I mentioned that the game is arranged like a tutorial, and for the most part it is. Each level introduces something new, and gives you clear instructions on what is expected of you, with the simple promise that you will be presented with cake at the end of the last challenge. At certain points however, all of this starts to break down. The clean white automated testing environment holds dark secrets. Every so often, a malfunctioning door or other piece of equipment gives you a fleeting glimpse into a different world. Others have gone through these same tests before you, and some have escaped only to live in the walls and corridors between the levels. Although you never see these people, you are presented with their mad writings they left behind as they were driven further and further into insanity. Throughout all of these chaotic scribblings, there is one phrase that stands out above all others: "The cake is a lie"

This is where the genius of Portal really shines through. Not in the innovative use of technology and gameplay presented by the portal gun, but in the thematic presentation that everything you've been told is a lie. The clean orderly world where you do what you're told unquestioningly with the promise of belated rewards is just a front to hold your mind captive for the benefit of the unseen elite behind the scenes, while this dirty underground world of refugees and outcasts is the true reality that you are being blinded to, yet you can't help but realize what it is that you must do. You must escape.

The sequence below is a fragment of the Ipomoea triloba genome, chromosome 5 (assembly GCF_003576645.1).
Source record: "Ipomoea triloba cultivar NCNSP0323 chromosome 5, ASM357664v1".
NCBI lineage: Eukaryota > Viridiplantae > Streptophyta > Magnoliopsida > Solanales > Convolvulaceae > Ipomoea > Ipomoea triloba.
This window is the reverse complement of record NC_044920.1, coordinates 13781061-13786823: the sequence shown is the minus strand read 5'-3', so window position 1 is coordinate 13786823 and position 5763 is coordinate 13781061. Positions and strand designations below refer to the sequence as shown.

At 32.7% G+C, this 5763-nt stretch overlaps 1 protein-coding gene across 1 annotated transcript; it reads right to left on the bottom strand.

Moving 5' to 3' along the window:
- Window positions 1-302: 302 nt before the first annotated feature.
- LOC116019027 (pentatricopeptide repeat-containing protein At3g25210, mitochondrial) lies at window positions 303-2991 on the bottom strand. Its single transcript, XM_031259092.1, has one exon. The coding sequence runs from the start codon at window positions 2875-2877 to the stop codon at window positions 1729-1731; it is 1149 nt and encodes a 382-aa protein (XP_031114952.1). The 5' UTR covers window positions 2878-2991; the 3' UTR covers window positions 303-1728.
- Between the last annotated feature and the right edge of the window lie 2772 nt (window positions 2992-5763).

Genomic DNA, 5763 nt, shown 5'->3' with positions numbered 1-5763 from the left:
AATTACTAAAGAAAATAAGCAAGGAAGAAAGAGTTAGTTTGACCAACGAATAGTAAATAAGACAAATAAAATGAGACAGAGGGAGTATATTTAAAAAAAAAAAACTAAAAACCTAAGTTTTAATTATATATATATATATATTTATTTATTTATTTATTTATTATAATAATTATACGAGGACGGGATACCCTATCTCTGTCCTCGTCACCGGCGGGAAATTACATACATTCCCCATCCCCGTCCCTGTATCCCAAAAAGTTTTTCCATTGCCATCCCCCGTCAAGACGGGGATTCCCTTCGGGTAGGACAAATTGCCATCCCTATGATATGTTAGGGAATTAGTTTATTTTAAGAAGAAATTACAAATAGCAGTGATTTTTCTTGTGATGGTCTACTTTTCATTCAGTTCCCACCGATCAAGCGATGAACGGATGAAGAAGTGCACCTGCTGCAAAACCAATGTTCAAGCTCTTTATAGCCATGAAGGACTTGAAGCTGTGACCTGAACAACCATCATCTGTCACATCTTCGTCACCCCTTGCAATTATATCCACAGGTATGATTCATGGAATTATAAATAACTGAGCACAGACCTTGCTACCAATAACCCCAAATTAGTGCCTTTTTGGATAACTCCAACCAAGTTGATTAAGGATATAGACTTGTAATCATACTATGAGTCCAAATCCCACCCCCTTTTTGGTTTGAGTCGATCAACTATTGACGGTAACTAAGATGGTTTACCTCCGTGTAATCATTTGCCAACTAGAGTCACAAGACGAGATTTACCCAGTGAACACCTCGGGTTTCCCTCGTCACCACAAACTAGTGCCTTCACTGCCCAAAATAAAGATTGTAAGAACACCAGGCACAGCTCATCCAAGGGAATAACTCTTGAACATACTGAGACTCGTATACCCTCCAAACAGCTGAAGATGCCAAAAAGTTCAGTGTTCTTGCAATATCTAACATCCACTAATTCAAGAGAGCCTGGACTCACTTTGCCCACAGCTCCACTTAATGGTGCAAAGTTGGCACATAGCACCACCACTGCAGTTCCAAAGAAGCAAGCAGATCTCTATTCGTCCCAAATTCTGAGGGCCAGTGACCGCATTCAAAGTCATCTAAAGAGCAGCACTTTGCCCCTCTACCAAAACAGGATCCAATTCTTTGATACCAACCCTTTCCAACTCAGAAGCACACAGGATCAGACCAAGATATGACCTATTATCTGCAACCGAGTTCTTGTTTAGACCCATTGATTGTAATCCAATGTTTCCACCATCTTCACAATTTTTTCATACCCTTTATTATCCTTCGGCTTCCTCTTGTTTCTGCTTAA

Now of course, it's just a game, and neither world is actually real, but as you transition mentally from playing the friendly tutorial game to the dark and dangerous game of escaping from within the confines of this advanced complex of a sinister organization, it feels like an awakening. It causes you to question the trappings of your own life and wonder what is real, and what is just imaginary cake.

A lot of this power comes from the stark contrast in the presentation of each of these worlds. The clean tutorial sections, while realistically textured, shaded, and rendered, use very few polygons. Everything is very simple geometry with bright friendly textures. The behind the scenes world uses a much more realistic visual style. Things are dirty, rusty, and worn out. Nothing looks safe or inviting, and you may even question your decision of ignoring the warnings of the friendly A.I. voice that constantly tells you that you are going the wrong way and you should come back before all of the cake is gone.